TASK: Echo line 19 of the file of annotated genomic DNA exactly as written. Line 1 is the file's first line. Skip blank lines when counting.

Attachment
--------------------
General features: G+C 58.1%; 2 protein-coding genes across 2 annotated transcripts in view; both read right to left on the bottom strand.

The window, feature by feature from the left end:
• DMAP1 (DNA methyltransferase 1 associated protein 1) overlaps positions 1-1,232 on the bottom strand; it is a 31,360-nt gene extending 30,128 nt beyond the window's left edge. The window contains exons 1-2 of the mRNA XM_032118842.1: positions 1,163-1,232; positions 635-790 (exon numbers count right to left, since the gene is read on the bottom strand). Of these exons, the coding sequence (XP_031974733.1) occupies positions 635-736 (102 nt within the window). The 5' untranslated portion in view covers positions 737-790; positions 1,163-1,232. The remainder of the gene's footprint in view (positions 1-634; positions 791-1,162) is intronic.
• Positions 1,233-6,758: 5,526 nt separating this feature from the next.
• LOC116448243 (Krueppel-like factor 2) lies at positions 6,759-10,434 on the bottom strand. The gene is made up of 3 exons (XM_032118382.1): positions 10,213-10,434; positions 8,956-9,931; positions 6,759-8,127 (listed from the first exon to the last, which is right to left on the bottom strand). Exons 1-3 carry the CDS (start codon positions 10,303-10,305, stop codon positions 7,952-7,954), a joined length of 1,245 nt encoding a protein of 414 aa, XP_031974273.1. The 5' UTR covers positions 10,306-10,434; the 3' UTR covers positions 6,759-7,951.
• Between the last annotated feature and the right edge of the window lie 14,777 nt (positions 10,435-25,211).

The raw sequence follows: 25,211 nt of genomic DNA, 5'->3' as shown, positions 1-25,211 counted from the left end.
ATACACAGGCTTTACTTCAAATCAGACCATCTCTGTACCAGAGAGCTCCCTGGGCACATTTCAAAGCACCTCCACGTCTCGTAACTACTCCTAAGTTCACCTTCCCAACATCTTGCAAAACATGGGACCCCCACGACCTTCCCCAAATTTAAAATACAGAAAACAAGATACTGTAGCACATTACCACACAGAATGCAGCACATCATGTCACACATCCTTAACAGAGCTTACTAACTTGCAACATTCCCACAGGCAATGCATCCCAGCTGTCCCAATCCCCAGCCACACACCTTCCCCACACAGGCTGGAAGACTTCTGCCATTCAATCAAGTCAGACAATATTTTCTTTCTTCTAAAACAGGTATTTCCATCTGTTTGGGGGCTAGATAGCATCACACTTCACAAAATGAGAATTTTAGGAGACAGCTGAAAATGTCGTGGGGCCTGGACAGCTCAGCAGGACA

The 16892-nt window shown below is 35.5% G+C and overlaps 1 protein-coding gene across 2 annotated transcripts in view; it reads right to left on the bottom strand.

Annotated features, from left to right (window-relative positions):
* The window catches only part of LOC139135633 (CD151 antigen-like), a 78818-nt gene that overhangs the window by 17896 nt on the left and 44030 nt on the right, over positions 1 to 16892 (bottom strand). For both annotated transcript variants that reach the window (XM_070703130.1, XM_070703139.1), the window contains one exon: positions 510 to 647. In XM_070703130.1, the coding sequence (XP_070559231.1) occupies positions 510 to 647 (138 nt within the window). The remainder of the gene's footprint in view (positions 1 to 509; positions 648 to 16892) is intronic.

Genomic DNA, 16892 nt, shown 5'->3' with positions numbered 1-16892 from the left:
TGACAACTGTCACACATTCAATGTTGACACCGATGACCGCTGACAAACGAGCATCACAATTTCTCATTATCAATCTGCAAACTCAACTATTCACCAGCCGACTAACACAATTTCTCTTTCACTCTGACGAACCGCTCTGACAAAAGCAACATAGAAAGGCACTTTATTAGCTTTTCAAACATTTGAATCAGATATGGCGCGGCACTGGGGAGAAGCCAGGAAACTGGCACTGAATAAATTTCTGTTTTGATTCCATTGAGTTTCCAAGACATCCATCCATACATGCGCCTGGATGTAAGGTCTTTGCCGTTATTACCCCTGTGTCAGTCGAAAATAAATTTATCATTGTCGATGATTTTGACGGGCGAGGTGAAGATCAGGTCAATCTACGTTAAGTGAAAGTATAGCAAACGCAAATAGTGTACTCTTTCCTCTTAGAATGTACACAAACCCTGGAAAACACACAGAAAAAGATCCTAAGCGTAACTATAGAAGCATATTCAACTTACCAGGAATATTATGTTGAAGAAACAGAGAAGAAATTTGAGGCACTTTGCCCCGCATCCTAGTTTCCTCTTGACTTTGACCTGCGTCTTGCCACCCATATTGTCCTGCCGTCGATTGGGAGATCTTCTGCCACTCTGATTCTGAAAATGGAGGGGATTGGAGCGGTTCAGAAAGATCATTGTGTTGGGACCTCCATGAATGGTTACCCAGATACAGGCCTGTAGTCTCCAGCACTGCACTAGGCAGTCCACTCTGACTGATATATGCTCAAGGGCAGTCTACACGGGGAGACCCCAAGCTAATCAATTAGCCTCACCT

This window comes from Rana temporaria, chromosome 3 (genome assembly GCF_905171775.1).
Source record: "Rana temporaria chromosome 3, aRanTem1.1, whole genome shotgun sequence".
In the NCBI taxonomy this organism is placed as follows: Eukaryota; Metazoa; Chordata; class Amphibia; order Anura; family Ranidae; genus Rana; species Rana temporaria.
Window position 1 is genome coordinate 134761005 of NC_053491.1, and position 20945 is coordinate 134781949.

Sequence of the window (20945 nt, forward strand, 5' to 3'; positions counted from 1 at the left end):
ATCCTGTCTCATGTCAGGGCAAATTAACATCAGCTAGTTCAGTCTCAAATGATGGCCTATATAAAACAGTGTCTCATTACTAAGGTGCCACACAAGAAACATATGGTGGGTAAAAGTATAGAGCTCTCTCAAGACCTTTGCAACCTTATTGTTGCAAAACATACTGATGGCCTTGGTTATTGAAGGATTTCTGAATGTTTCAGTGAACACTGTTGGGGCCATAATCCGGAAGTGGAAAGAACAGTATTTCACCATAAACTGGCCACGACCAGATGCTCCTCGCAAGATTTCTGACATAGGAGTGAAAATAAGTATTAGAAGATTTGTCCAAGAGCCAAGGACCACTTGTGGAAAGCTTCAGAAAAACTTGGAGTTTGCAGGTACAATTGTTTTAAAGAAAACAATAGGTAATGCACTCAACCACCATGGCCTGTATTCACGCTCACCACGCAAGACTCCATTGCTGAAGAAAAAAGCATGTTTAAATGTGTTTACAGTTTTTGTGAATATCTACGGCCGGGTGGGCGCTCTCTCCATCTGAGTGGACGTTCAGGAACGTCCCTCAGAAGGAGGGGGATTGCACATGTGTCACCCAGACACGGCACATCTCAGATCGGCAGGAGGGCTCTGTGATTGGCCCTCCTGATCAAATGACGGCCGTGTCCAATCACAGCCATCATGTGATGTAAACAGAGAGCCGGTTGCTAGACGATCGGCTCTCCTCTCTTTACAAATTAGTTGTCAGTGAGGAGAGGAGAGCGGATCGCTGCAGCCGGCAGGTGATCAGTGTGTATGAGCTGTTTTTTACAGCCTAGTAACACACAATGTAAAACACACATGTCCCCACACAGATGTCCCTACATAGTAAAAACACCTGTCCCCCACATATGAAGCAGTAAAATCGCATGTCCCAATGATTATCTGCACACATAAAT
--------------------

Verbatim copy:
ATCCTGTCTCATGTCAGGGCAAATTAACATCAGCTAGTTCAGTCTCAAATGATGGCCTATATAAAACAGTGTCTCATTACTAAGGTGCCACACAAGAAACATATGGTGGGTAAAAGTATAGAGCTCTCTCAAGACCTTTGCAACCTTATTGTTGCAAAACATACTGATGGCCTTGGTTATTGAAGGATTTCTGAATGTTTCAGTGAACACTGTTGGGGCCATAATCCGGAAGTGGAAAGAACAGTATTTCACCATAAACTGGCCACGACCAGATGCTCCTCGCAAGATTTCTGACATAGGAGTGAAAATAAGTATTAGAAGATTTGTCCAAGAGCCAAGGACCACTTGTGGAAAGCTTCAGAAAAACTTGGAGTTTGCAGGTACAATTGTTTTAAAGAAAACAATAGGTAATGCACTCAACCACCATGGCCTGTATTCACGCTCACCACGCAAGACTCCATTGCTGAAGAAAAAAGCATGTTTAAATGTGTTTACAGTTTTTGTGAATATCTACGGCCGGGTGGGCGCTCTCTCCATCTGAGTGGACGTTCAGGAACGTCCCTCAGAAGGAGGGGGATTGCACATGTGTCACCCAGACACGGCACATCTCAGATCGGCAGGAGGGCTCTGTGATTGGCCCTCCTGATCAAATGACGGCCGTGTCCAATCACAGCCATCATGTGATGTAAACAGAGAGCCGGTTGCTAGACGATCGGCTCTCCTCTCTTTACAAATTAGTTGTCAGTGAGGAGAGGAGAGCGGATCGCTGCAGCCGGCAGGTGATCAGTGTGTATGAGCTGTTTTTTACAGCCTAGTAACACACAATGTAAAACACACATGTCCCCACACAGATGTCCCTACATAGTAAAAACACCTGTCCCCCACATATGAAGCAGTAAAATCGCATGTCCCAATGATTATCTGCACACATAAAT